Now that Mayor Jackson has taken office it’s squarely on his shoulders to not just talk but to show results in improving Trenton.

We all express our displeasure differently.  Residents, business owners and those considering a move to Trenton say it in many different ways:

  • “Things have gotten bad”
  • “Restaurants are moving away”
  • “Trenton used to be great”
  • “My taxes are killing me”
  • “It’s not safe anymore”

We all have emotional responses to the situation we’re in and it’s difficult to put our finger on what bothers us most.

If we really think about it though there are five key indicators of Trenton’s health.   Five symptoms that show how well we’re doing.   And if all five of these indicators started showing signs of improvement, all Trentonians would notice the city coming back to life.   If we could see progress in these five areas we’d have hope again that would be contagious.

The indicators are all well-known statistics that are easily and regularly measured in Trenton.  They are:

  • Crime levels as measured by the FBI’s Crime Index
  • Population growth as measured by the U.S. Census Bureau (in the case of Trenton, every year)
  • Graduation rate as measured by the NJ Department of Education
  • Median Household Income as measured by the U.S. Census, and
  • Economic success as measured by our tax base

To be a successful Mayor, Eric Jackson must lead Trenton to show progress on these 5 measures.  It’s not nearly enough to say “I’m working hard”.   Mayors have said that before and the problem was they were working on the wrong things.  Doing the smart thing is much more important than working hard on the wrong thing.  Over the next several years I plan to do my part by reporting to Trentonians on Mr. Jackson’s progress on these basic measures.   I’m looking for results not promises of results.

The following is my initial report.

Our people are leaving the city

Trenton’s 2012 census estimate is 84,447 residents

The most important measure is the simplest one, is Trenton such an attractive place to live that our population is growing.   Unfortunately the current answer is NO.

  • Since 2000 our population has declined by 1.2%
  • Meanwhile New Jersey’s population has grown 5.4% in the same period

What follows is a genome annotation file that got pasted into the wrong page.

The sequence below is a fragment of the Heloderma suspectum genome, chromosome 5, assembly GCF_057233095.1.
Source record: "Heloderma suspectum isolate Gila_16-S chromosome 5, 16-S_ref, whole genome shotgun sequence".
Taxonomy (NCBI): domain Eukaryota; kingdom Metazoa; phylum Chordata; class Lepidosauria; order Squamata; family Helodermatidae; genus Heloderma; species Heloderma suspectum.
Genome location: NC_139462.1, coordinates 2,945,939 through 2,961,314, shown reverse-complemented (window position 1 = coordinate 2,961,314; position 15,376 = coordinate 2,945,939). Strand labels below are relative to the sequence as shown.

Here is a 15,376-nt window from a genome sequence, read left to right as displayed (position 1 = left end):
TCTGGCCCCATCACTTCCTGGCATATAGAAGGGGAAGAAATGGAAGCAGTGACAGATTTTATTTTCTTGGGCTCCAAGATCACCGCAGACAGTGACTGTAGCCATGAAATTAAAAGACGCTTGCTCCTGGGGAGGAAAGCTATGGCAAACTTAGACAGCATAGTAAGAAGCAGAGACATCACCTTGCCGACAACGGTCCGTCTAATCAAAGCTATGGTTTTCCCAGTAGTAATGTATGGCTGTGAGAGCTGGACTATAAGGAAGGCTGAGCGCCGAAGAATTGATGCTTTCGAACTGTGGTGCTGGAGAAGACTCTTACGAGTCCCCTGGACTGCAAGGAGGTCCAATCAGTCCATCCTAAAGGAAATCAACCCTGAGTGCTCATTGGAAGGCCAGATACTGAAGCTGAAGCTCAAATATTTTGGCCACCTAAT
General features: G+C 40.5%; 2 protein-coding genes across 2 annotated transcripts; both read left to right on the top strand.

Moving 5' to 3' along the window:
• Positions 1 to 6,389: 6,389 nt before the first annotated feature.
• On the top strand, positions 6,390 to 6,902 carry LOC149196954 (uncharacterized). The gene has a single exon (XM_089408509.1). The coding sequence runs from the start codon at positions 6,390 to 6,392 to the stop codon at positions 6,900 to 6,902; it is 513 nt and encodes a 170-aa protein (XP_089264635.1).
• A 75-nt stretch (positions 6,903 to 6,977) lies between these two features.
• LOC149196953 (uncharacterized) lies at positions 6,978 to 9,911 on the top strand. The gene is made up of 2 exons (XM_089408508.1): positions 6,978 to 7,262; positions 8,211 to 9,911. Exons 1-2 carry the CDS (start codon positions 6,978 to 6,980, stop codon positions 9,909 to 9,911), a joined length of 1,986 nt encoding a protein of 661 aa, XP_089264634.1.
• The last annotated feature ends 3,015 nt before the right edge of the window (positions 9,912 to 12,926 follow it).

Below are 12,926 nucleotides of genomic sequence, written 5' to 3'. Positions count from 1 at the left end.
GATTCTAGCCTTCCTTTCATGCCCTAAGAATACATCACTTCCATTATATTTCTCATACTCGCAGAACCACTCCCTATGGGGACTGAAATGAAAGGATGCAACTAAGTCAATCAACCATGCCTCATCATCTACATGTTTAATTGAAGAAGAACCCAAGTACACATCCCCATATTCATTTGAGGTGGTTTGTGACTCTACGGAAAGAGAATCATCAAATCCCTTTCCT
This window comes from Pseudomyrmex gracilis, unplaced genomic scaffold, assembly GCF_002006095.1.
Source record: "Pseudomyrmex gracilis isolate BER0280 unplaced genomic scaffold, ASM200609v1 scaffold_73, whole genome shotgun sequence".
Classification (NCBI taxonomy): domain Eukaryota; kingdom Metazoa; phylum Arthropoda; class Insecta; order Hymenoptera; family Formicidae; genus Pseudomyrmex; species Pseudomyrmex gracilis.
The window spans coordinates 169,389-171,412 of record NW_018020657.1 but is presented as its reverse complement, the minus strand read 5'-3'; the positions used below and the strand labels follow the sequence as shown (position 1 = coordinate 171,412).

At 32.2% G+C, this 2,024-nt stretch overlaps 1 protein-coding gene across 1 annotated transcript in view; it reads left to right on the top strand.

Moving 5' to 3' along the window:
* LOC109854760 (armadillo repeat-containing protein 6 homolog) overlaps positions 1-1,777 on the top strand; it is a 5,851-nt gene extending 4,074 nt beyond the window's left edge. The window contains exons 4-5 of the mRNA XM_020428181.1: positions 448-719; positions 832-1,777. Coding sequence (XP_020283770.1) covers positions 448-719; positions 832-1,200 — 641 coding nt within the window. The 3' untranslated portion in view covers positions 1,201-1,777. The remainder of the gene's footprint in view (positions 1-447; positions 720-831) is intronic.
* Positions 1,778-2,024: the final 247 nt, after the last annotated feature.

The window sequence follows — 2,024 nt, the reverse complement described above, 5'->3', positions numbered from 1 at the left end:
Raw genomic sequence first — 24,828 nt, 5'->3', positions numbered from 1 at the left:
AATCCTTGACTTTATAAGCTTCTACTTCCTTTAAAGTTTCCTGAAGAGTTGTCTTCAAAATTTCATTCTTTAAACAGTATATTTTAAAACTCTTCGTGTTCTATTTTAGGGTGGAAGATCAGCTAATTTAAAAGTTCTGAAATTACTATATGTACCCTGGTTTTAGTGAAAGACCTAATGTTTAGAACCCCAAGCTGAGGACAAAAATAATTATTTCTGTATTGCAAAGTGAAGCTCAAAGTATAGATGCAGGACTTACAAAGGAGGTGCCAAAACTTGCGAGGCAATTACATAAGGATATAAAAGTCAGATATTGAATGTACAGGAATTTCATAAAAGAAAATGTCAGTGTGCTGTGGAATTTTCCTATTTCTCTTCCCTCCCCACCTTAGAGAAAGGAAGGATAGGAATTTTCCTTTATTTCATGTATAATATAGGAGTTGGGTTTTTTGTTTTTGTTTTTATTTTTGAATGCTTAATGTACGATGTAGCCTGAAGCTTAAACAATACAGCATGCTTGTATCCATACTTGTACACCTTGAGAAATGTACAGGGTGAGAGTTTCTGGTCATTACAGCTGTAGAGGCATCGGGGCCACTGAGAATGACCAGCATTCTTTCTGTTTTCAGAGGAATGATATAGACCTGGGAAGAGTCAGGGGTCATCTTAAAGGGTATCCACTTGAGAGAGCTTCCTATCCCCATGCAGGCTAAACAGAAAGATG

Relative to our neighbors, Trenton has become a less desirable place to live.  Over the past 44 years Trenton has steadily under-performed with the State growing 43% faster than Trenton.

While New Jersey’s growth has accelerated Trenton’s population has shrunk.   We benefit from the same factors that drive growth in the state so it is especially disappointing that Trenton continues to lose people.   Some have pointed out that Trenton’s population loss has slowed, but that is blatantly misleading.  It has only slowed because New Jersey’s growth has accelerated.

It will take an influx of new residents to begin the process of rebuilding our tax base.  We have room to grow.  At its peak in the 1920s, Trenton housed 140,000 residents.

Our economy is losing wealth

In 2011 Trenton’s tax base, the value of property on which we can charge a property tax, was $2,009,731,470.  By  2014 it has declined to $1,993,783,800. This represents a .8% loss in ratables for the city.

The implications of this statistic are large.  It means our economy is getting worse instead of better and most importantly, it means that our policies are not working.

We can never have a lower tax rate or afford to spend more money on parks, police and streets unless our ratables go up.

Our incomes are relatively low

Trenton’s Median Household Income is $36,727 (2012)

  • This is in stark contrast to NJ’s median household income of $71,637, which is almost double that of Trenton’s.
  • Hamilton’s median household income is $72,735

Worse yet, the percentage of households in Trenton with income over $200,000 is 1.6%,

  • The compares poorly to 9.1% for New Jersey and 4.3% for Hamilton
  • High income households spend money on amenities at a much higher rate than low income

Income levels are very important to the health of a city as they determine how much money residents will spend, which in turn, determine the attractiveness of a city to retailers and other amenities.  While NJ’s median household income is double that of Trenton’s, NJ’s per capita retail spending is three times our rate.  This means that retail spending falls off disproportionately to income.

Making Trenton attractive to retail and entertainment business is important as the presence of those amenities makes the city attractive to new residents and businesses but we won’t get new amenities without more spending power in the city.

Our children are dropping out of school

The Trenton school district’s 2013 graduation rate was 48.6%.

  • This means that almost half of the students who entered 9th grade in 2009 graduated in 2013.
  • There is no world in which this is healthy.